Andrew L. sent me this, knowing I'm sure that me and my AC are long-riders for Quiet Village: Joel Martin turns in a serious disco voyage for Fact Magazine to accompany his highly informative article on the 20 best disco records. Including Cat Stevens' Was Dog a Donut? which is pretty much unbeatable in terms of weirdo disco classics.
Joel Martin's Disco Mix for Fact Magazine
Martin's list of the 20 best disco records
Thursday, September 25, 2008
02 Nurse With Wound: "Funeral Music For Perez Prado"
03 Coil: "A Cold Cell In Bangkok (Exclusive mix by Peter Christopherson)"
04 Tuxedomoon: "In a Manner of Speaking"
05 Eden Ahbez: "La Mer"
06 Raymond Scott: "Sleepy Time"
07 Cluster: "Sowiesoso"
08 Eno, Moebius and Roedelius: "Broken Head"
09 Arthur Russell: "This Is How We Walk on the Moon"
10 Damon: "Don't You Feel Me?"
11 Karen Dalton: "Something oOn Your Mind"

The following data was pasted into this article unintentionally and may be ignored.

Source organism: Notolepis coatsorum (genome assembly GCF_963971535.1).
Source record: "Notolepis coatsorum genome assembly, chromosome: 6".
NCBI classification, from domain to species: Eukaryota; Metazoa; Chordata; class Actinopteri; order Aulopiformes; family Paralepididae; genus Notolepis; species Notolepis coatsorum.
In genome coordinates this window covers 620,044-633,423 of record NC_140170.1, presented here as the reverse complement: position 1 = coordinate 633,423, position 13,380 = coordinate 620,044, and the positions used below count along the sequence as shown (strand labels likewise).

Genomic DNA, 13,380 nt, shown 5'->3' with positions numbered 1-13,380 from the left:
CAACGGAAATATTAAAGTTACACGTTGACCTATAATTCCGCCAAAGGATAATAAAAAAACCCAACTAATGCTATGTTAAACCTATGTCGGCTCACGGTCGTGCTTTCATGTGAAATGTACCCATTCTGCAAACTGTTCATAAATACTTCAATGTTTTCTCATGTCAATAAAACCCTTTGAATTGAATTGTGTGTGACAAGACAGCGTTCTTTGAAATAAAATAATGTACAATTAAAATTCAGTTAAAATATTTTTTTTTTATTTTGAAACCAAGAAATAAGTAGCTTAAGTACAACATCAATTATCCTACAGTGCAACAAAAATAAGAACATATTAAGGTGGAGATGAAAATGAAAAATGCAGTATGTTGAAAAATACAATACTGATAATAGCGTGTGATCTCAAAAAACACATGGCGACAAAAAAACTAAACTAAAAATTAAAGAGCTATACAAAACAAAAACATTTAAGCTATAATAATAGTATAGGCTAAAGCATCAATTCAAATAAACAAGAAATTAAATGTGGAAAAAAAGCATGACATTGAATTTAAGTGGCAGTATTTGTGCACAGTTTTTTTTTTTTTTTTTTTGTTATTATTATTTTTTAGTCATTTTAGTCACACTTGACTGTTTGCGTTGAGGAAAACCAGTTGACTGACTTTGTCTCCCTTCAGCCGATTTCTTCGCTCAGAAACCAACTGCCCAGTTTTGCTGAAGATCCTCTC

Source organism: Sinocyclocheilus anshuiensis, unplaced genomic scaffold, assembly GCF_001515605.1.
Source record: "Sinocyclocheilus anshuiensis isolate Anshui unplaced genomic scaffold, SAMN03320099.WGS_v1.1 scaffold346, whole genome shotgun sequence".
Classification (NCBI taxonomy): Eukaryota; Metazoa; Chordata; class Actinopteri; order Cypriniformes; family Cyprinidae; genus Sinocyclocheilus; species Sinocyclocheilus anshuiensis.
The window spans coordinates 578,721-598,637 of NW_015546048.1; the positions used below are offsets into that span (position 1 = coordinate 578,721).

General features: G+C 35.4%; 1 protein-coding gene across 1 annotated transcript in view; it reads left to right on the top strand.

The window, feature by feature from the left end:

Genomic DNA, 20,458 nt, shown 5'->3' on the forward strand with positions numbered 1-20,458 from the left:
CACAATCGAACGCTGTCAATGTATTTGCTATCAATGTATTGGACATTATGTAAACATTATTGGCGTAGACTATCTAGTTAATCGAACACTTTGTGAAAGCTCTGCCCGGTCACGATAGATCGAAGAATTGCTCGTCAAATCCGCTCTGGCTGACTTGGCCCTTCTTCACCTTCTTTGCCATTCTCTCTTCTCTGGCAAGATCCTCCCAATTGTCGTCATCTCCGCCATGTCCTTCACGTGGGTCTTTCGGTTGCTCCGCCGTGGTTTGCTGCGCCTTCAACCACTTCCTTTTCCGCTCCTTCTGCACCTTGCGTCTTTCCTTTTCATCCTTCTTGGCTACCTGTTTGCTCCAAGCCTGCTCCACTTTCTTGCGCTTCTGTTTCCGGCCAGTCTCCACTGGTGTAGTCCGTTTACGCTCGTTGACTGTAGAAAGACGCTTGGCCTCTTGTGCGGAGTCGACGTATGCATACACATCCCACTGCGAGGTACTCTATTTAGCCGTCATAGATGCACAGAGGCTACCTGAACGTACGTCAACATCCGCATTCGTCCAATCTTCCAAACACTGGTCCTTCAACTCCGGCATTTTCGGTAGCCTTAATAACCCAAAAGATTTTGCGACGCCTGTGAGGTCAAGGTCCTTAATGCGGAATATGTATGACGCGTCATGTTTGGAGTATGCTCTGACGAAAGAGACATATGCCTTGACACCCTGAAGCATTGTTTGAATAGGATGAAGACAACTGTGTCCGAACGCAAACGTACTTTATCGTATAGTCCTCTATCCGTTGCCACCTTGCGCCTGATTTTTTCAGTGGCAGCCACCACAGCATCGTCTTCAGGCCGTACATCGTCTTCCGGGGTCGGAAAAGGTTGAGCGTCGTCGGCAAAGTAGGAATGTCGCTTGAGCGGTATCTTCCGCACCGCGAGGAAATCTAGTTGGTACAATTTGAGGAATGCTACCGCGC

12 Duke Ellington: "Moonbow"
13 Future Pilot AKA: "Terry Bina"
14 Mulatu Astatke: "Yègellé Tezeta"
15 Nitty Gritty Dirt Band: "Nashville Blues"
16 Lee Hazlewood: "Whole Lotta Shakin' Going On"
17 Wall of Voodoo: "Ring of Fire"
18 Chris and Cosey: "Sweet Surprise"
19 The Lady Vanishes: "Sleepwalk"
Tuesday, September 23, 2008
Barbra Streisand - Love Theme from the Eyes of Laura Mars (Prisoner)
Michael Zager Band - Let's All Chant
The Eyes of Laura Mars is an 1978 American Giallo-horror film starring Tommy Lee Jones & Faye Dunaway. John Carpenter wrote the screenplay. Originally supposed to star Barbra who instead just sings the title song. I will acknowledge that I am posting a Streisand song on my blog, ok? Deal with it. It's a heavy sort of awesome quasi-Pat Benatar rock ballad. The rest of the soundtrack incorporates heavy doses of Sunshine band-style boogie disco, to match what may in fact be the worst collective set of hairstyles on any group of actors ever. Seriously Rene Auberjonis has this intense flowing mane, and Tommy Lee's locks are fairly creepy as well.